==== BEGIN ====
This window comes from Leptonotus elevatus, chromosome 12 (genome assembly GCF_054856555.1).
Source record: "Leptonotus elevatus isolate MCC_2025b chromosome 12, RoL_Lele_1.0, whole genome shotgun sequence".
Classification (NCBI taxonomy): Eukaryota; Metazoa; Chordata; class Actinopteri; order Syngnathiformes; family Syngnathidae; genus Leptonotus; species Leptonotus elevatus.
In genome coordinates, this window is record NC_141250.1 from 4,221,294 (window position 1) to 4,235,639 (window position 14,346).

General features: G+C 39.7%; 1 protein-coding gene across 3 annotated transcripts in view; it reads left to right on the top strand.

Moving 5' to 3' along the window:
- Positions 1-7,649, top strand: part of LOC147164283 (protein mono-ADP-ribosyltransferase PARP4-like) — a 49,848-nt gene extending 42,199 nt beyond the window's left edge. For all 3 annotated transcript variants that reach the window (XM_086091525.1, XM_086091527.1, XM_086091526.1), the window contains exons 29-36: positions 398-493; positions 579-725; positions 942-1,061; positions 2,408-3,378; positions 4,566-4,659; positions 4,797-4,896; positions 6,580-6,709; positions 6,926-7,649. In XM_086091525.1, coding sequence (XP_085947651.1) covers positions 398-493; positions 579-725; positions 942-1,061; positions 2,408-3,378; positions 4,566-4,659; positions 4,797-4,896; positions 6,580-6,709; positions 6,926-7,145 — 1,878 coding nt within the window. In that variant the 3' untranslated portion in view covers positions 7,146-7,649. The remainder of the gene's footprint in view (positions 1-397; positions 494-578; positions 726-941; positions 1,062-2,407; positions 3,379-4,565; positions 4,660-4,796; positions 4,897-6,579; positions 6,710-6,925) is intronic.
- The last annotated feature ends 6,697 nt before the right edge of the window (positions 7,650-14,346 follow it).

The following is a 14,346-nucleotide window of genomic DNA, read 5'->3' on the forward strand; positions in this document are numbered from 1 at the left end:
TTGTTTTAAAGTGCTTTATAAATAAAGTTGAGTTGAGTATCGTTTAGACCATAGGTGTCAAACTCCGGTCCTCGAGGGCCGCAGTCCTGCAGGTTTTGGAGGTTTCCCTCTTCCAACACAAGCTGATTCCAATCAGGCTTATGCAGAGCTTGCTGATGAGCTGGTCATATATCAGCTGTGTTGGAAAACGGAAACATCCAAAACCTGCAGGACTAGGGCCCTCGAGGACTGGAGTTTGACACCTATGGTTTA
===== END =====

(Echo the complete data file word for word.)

This window comes from Leptonotus elevatus, chromosome 12 (genome assembly GCF_054856555.1).
Source record: "Leptonotus elevatus isolate MCC_2025b chromosome 12, RoL_Lele_1.0, whole genome shotgun sequence".
Classification (NCBI taxonomy): Eukaryota; Metazoa; Chordata; class Actinopteri; order Syngnathiformes; family Syngnathidae; genus Leptonotus; species Leptonotus elevatus.
In genome coordinates, this window is record NC_141250.1 from 4,221,294 (window position 1) to 4,235,639 (window position 14,346).

General features: G+C 39.7%; 1 protein-coding gene across 3 annotated transcripts in view; it reads left to right on the top strand.

Moving 5' to 3' along the window:
- Positions 1-7,649, top strand: part of LOC147164283 (protein mono-ADP-ribosyltransferase PARP4-like) — a 49,848-nt gene extending 42,199 nt beyond the window's left edge. For all 3 annotated transcript variants that reach the window (XM_086091525.1, XM_086091527.1, XM_086091526.1), the window contains exons 29-36: positions 398-493; positions 579-725; positions 942-1,061; positions 2,408-3,378; positions 4,566-4,659; positions 4,797-4,896; positions 6,580-6,709; positions 6,926-7,649. In XM_086091525.1, coding sequence (XP_085947651.1) covers positions 398-493; positions 579-725; positions 942-1,061; positions 2,408-3,378; positions 4,566-4,659; positions 4,797-4,896; positions 6,580-6,709; positions 6,926-7,145 — 1,878 coding nt within the window. In that variant the 3' untranslated portion in view covers positions 7,146-7,649. The remainder of the gene's footprint in view (positions 1-397; positions 494-578; positions 726-941; positions 1,062-2,407; positions 3,379-4,565; positions 4,660-4,796; positions 4,897-6,579; positions 6,710-6,925) is intronic.
- The last annotated feature ends 6,697 nt before the right edge of the window (positions 7,650-14,346 follow it).

The following is a 14,346-nucleotide window of genomic DNA, read 5'->3' on the forward strand; positions in this document are numbered from 1 at the left end:
TTGTTTTAAAGTGCTTTATAAATAAAGTTGAGTTGAGTATCGTTTAGACCATAGGTGTCAAACTCCGGTCCTCGAGGGCCGCAGTCCTGCAGGTTTTGGAGGTTTCCCTCTTCCAACACAAGCTGATTCCAATCAGGCTTATGCAGAGCTTGCTGATGAGCTGGTCATATATCAGCTGTGTTGGAAAACGGAAACATCCAAAACCTGCAGGACTAGGGCCCTCGAGGACTGGAGTTTGACACCTATGGTTTA